Prototyping is a nice way, but prototype is quite dangerous sometimes and can lead to bugs. I prefer to encapsulate this into a base object, like Ember.js does to it's Ember.Object.extend and Ember.Object.reopen. That is much more secure to use.

I created a gist with how you would setup something similar to what Ember.Object uses.

Here's the link: https://gist.github.com/WebCloud/cbfe2d848c80d4b9e9bd

share|improve this answer
1  
Prototyping is a nice way, but prototype is quite dangerous sometimes and can lead to bugs. What do you mean by that? Using the prototype chain in JavaScript can lead to bugs? It's like saying that using classes on Java can lead to bugs and makes absolutely no sense. –  HMR Jul 31 at 1:06

Per @osahyoun answer, I find the following as a better and efficient way to 'inherit' from Person's prototype object:

function Person(name){
  this.name = name;
  this.type = 'human';
}
Person.prototype.info = function(){
  console.log("Name:", this.name, "Type:", this.type);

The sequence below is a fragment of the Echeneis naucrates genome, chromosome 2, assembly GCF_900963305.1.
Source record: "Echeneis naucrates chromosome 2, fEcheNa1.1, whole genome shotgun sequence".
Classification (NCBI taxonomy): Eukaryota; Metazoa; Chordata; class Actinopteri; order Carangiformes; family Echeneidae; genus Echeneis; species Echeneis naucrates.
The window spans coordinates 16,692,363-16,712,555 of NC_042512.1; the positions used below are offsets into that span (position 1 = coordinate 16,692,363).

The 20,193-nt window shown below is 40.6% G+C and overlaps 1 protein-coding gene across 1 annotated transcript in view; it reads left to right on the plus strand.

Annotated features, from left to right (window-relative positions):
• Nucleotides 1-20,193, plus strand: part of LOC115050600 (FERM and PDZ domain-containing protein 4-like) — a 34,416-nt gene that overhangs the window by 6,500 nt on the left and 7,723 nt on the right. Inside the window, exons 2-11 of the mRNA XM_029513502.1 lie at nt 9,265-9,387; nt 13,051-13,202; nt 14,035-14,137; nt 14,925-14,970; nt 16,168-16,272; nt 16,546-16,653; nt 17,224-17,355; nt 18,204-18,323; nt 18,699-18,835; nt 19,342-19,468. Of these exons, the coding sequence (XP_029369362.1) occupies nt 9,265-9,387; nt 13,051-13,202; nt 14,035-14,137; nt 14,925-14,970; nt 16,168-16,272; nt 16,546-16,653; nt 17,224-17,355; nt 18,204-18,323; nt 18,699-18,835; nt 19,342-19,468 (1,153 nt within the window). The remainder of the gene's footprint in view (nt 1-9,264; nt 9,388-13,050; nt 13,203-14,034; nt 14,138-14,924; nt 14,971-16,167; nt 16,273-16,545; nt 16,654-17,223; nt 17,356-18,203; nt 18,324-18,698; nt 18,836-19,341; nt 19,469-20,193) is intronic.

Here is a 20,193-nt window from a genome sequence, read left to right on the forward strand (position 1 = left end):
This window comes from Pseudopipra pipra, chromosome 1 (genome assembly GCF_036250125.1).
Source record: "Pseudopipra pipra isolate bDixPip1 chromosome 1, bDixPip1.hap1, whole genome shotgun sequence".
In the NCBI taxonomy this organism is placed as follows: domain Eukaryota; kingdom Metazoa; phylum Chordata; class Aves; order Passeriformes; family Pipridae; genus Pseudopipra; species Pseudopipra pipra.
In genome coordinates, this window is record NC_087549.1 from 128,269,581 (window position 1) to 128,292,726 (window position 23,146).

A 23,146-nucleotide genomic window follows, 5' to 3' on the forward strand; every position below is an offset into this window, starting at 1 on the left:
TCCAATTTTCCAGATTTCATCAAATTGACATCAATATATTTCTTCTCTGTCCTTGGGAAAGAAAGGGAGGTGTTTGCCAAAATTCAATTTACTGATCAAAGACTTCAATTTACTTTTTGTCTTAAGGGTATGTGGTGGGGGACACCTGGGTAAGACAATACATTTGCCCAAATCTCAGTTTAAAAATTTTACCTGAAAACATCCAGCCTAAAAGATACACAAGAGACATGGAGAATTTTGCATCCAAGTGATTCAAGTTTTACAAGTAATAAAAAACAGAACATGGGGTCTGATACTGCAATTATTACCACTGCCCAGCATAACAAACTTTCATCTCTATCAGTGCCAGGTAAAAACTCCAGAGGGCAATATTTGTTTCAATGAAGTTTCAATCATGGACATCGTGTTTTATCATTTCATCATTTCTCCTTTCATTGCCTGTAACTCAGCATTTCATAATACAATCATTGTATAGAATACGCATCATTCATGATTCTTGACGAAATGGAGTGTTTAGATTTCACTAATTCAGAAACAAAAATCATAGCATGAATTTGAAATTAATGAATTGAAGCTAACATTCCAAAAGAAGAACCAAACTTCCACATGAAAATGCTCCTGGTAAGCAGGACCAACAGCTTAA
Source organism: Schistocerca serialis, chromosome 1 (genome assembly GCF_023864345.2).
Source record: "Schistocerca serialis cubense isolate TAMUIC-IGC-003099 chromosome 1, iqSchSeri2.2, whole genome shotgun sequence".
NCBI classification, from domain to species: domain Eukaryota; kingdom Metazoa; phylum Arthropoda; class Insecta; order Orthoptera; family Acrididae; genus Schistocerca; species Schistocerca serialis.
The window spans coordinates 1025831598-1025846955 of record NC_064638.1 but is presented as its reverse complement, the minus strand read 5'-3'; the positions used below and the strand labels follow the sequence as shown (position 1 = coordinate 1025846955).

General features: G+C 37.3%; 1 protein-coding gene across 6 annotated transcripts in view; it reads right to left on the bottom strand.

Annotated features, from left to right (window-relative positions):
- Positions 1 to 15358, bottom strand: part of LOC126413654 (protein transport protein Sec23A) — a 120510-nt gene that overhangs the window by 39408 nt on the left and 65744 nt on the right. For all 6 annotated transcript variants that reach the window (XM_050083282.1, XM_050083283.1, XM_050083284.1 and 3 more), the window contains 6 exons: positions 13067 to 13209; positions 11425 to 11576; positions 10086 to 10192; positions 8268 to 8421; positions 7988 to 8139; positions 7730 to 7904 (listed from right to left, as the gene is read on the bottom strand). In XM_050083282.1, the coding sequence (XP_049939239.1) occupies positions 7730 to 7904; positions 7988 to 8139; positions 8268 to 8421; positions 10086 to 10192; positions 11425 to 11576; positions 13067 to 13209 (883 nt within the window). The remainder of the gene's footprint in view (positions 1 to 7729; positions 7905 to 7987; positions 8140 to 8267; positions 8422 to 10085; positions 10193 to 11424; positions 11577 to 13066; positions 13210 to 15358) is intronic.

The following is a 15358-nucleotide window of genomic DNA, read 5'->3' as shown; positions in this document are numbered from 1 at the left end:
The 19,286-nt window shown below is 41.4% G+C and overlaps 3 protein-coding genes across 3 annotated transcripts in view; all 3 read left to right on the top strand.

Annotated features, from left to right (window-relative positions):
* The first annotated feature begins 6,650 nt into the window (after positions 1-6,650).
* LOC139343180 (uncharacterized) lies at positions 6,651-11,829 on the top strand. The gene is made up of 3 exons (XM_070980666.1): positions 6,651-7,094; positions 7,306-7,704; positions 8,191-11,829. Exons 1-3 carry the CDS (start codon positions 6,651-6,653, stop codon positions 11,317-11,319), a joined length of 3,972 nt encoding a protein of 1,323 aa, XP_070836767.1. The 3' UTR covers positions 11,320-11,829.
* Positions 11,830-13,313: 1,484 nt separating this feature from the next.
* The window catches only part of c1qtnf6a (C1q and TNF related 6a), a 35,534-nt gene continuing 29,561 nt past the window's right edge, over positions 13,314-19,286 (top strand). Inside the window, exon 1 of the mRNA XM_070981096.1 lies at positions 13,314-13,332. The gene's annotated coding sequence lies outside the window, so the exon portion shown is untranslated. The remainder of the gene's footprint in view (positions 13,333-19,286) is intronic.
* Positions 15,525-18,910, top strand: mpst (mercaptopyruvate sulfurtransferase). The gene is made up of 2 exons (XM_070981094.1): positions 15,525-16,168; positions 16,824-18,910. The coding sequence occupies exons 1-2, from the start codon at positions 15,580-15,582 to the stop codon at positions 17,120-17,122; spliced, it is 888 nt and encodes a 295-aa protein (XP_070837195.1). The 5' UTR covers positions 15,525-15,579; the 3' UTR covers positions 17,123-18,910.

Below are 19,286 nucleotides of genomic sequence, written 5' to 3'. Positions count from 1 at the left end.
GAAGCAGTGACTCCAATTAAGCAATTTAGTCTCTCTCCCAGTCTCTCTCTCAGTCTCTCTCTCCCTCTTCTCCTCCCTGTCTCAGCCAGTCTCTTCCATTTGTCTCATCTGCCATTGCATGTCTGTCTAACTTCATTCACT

}

function Robot(name){
  Person.call(this)
  this.type = 'robot';
}

Robot.prototype = Object.create(Person.prototype);  // Set prototype to Person's
// Person.prototype.constructor = Robot --> in @osahyoun example
Robot.prototype.constructor = Robot;   // Set constructor back to Robot

/* ------------------------------------------------------------- */
/*          pay attention that now, by using Object.create       */
/*              Person.prototype.constructor !== Robot           */ 
/* ------------------------------------------------------------- */

person = new Person("Bob");
robot = new Robot("Boutros");

person.info();
// Name: Bob Type: human

robot.info();
// Name: Boutros Type: robot

Check also the MDN documentation.